By Gareth Iacobucci
The GPC has unveiled a raft of radical reforms to the way it represents salaried and locum GPs, in a bid to curb the growing disenfranchisement among sessional doctors which has threatened to split the profession.
The measures are outlined in a report from the GPC Sessional GPs Working Group, produced following an extensive consultation that included a survey of more than 1,800 sessional GPs and a review of the way LMCs represent salaried and locum GPs.
The GPC will double the size of the Sessional GPs Subcommittee (SGPS) to 16 members, and will hand the group more authority in negotiations, so that they can act on matters ‘wholly or primarily relating to sessional GPs’.
The changes signal a victory on a key strand of Pulse’s One Voice campaign, which called for stronger representation of sessional GPs within the BMA.
But the reforms stop short of offering sessional GPs their own negotiating committee, after the survey revealed a ‘clear’ preference by sessional GPs stay within the GPC.
Instead, a newly-formed SGPS executive committee will be given four permanent seats on the GPC, in addition to sessional GPs already elected through regional and national elections, and will meet regularly with GPC negotiators to discuss sessional issues.
In addition, new guidance has been produced for LMCs to help them improve their representation of salaried and locum GPs, and a new communications strategy is being developed to help the BMA improve its flow of information to sessional doctors.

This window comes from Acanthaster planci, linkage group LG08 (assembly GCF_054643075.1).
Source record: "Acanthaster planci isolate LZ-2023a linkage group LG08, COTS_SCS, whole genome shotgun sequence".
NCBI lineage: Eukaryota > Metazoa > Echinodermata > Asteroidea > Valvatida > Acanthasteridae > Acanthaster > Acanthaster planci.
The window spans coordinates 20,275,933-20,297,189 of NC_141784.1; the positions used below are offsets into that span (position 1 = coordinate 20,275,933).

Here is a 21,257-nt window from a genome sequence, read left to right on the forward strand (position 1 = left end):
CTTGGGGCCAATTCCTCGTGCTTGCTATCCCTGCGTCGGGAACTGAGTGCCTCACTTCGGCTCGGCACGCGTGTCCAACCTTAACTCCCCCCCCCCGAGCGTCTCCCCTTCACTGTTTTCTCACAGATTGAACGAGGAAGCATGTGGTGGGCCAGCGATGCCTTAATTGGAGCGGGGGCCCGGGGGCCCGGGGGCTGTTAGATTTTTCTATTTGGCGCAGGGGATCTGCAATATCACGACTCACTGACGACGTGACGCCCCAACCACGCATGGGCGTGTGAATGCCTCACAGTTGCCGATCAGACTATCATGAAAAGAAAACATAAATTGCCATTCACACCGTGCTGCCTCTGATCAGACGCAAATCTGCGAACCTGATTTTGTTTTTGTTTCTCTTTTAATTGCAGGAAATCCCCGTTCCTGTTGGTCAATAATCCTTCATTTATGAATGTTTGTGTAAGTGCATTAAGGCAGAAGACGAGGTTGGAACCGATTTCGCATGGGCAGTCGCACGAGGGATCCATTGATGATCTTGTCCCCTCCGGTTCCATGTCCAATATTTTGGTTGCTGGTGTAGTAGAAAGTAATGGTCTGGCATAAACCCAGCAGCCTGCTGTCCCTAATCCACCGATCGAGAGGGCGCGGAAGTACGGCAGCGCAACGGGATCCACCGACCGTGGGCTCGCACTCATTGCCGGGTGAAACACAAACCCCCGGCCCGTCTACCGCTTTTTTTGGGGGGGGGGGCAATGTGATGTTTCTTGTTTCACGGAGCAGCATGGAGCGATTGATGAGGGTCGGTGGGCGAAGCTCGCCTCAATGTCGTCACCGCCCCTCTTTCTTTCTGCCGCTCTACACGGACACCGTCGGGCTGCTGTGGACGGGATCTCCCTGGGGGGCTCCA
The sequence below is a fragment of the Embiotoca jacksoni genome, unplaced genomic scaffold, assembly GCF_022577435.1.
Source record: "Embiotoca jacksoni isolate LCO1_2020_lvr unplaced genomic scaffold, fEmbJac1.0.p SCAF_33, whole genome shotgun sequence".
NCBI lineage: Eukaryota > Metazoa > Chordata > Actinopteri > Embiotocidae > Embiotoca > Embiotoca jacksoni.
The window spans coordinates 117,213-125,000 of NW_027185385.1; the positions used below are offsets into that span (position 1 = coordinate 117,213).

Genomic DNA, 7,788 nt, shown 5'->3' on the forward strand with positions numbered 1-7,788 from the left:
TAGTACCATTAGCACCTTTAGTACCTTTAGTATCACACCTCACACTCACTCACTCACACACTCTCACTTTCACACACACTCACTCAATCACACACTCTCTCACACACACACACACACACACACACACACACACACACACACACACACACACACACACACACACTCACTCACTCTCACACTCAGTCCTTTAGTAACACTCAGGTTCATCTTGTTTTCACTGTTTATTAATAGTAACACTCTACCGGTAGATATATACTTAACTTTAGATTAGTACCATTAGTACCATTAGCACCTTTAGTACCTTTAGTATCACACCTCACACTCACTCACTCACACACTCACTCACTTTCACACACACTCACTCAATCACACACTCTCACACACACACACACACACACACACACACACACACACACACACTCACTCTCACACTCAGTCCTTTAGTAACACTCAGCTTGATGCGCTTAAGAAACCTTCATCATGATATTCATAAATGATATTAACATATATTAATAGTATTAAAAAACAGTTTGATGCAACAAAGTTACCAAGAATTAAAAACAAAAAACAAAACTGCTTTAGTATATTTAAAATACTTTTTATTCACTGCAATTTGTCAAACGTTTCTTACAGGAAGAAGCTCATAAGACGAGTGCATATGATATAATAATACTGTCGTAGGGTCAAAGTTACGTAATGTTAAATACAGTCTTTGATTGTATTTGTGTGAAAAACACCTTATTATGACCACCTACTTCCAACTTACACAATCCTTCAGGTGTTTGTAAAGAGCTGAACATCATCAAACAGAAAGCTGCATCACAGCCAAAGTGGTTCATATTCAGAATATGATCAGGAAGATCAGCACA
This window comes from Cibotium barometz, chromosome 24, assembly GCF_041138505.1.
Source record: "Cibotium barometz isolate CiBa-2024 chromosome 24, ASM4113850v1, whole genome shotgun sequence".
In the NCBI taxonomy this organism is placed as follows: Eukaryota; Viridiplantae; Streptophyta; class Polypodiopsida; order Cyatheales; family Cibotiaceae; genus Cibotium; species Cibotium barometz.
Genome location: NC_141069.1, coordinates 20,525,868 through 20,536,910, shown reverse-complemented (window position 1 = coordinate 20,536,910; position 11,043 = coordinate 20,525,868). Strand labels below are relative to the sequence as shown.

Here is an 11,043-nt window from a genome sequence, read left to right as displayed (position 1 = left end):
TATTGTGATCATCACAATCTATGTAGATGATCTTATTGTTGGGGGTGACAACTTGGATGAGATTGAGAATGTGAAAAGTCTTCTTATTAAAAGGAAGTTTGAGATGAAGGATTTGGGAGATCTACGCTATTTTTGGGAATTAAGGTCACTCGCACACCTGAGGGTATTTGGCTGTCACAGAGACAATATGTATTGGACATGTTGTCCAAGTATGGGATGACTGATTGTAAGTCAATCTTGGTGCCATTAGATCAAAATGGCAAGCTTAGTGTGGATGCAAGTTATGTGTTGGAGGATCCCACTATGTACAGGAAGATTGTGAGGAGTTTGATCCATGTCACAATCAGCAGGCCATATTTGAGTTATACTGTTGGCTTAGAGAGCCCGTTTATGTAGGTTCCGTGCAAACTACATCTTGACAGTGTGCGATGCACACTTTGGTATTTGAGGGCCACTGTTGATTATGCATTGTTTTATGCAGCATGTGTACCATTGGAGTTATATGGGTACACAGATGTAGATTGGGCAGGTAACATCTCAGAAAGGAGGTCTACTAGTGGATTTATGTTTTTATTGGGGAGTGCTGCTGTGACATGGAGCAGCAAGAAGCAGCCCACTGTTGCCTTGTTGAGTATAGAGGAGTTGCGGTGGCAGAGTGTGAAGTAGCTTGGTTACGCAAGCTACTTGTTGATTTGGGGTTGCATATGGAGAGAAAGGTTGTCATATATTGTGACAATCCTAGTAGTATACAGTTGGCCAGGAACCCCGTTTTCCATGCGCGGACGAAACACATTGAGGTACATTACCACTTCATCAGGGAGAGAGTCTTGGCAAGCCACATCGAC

The report comes after Pulse revealed last August that the National Association of Sessional GPs was planning a dramatic split away from the BMA to join the rival Medical Practioners’ Union. The threat of a split prompted the GPC to launch its investigation into its representation of salaried GPs and locums.
GPC chair Dr Laurence Buckman said: ‘I believe the recommendations will provide a real impetus for change, allowing sessional GPs to have a greater voice at every level in the profession, whether it is locally with LMCs or nationally through their strengthened voice in GPC.’
Dr Vicky Weeks, chair of the GPC Sessional GPs Subcommittee, said: ‘It is clear from our consultation that the BMA, as well as the rest of the profession, needs to do more to listen and act upon the views of sessional GPs.
‘While sessional GPs had concerns about the potential conflicts of interest inherent in having one body represent employers and employees, they were also clear they didn’t want a separate committee. I feel this is a recognition of the importance of remaining united in order to best represent the entire profession, particularly in the difficult times ahead.’
She added: ‘We believe these reforms will address the concerns of sessional GPs, but they are by no means the end of the process. As part of the continuing work of the Sessional GPs Subcommittee we are going to keep under review how these changes work in practice.’
Dr Vicky Weeks